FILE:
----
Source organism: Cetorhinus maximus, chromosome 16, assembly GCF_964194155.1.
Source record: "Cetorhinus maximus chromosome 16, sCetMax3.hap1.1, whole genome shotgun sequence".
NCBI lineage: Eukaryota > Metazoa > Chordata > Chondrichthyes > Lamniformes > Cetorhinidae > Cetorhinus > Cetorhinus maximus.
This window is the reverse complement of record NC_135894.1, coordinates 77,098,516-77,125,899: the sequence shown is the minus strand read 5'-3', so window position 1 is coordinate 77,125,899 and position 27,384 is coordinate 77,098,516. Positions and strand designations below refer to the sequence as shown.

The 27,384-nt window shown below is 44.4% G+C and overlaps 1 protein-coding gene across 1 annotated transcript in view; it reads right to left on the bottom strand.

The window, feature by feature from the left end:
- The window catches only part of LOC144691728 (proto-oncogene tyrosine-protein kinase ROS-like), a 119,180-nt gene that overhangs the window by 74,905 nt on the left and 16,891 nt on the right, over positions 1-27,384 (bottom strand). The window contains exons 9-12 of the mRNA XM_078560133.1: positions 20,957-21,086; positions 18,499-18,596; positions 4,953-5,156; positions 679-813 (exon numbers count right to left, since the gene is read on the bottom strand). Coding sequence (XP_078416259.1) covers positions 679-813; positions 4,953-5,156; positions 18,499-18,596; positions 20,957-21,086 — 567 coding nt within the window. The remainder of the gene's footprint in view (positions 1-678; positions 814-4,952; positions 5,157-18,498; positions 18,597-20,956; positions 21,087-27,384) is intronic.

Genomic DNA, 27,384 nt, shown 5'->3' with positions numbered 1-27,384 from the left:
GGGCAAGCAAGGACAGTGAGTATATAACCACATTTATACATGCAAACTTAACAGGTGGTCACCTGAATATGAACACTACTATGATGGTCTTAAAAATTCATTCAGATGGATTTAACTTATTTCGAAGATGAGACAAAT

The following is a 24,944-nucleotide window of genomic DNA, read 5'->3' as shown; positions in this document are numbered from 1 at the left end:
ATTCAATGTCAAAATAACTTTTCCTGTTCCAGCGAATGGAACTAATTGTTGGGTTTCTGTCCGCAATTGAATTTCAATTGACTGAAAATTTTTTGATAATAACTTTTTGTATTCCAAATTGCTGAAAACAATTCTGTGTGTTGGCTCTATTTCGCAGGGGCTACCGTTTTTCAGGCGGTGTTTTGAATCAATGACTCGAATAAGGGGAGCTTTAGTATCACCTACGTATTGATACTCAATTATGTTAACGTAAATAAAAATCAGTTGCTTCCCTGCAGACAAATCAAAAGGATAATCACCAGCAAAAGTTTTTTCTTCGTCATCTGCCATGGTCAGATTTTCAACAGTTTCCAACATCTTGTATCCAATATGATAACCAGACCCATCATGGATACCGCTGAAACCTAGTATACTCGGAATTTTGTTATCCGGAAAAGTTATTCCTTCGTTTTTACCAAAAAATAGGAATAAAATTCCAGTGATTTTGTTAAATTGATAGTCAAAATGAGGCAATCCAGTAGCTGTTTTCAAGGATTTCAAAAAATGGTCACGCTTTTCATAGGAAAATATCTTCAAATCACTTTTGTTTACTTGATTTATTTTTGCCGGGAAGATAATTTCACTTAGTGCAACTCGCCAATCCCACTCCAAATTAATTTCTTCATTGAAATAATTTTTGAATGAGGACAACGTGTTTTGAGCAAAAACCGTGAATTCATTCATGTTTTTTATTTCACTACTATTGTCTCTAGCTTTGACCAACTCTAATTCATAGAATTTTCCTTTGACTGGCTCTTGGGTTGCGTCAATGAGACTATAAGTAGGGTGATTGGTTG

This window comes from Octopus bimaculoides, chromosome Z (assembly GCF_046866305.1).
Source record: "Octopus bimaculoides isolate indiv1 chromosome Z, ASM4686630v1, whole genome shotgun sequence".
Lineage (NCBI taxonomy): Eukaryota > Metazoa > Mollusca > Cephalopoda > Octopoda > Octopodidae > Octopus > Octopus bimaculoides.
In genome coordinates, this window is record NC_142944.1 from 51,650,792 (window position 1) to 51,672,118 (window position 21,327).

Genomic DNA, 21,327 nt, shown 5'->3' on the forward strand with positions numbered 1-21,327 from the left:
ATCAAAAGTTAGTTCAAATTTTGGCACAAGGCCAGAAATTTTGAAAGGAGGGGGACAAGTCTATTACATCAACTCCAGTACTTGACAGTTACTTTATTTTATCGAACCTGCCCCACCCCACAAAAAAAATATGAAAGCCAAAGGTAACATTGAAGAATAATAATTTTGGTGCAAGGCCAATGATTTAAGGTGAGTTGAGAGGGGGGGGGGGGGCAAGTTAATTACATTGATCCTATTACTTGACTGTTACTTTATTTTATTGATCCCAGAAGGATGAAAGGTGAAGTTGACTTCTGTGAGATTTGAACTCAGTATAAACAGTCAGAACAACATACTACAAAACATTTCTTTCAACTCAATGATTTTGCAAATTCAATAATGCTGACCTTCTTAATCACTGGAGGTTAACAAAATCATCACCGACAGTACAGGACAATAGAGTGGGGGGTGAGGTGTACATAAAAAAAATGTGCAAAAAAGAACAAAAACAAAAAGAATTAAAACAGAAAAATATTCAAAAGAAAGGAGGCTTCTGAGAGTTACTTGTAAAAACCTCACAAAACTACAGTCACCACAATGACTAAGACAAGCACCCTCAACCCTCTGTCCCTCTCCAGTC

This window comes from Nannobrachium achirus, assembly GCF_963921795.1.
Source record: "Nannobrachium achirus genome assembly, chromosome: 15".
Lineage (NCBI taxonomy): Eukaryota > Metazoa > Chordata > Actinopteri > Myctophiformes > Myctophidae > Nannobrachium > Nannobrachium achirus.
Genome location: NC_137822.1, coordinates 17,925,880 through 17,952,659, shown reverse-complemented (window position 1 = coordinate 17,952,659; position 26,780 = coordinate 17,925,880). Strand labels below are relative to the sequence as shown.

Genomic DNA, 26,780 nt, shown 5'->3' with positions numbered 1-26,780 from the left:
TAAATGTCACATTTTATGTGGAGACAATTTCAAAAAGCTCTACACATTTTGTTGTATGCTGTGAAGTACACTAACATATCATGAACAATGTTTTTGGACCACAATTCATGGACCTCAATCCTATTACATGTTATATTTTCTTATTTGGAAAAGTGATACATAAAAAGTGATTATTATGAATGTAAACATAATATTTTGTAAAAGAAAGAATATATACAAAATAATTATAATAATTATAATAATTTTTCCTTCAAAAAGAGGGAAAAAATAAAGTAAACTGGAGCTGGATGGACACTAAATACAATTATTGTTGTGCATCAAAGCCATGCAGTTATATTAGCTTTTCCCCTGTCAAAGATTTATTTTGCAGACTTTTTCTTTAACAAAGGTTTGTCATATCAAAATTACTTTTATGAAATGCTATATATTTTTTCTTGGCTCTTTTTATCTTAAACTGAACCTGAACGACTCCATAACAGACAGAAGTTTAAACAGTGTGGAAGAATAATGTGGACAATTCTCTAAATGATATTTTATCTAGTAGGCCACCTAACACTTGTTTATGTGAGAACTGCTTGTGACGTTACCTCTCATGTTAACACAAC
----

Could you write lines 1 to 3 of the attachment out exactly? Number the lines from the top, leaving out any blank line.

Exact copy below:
Source organism: Cetorhinus maximus, chromosome 16, assembly GCF_964194155.1.
Source record: "Cetorhinus maximus chromosome 16, sCetMax3.hap1.1, whole genome shotgun sequence".
NCBI lineage: Eukaryota > Metazoa > Chordata > Chondrichthyes > Lamniformes > Cetorhinidae > Cetorhinus > Cetorhinus maximus.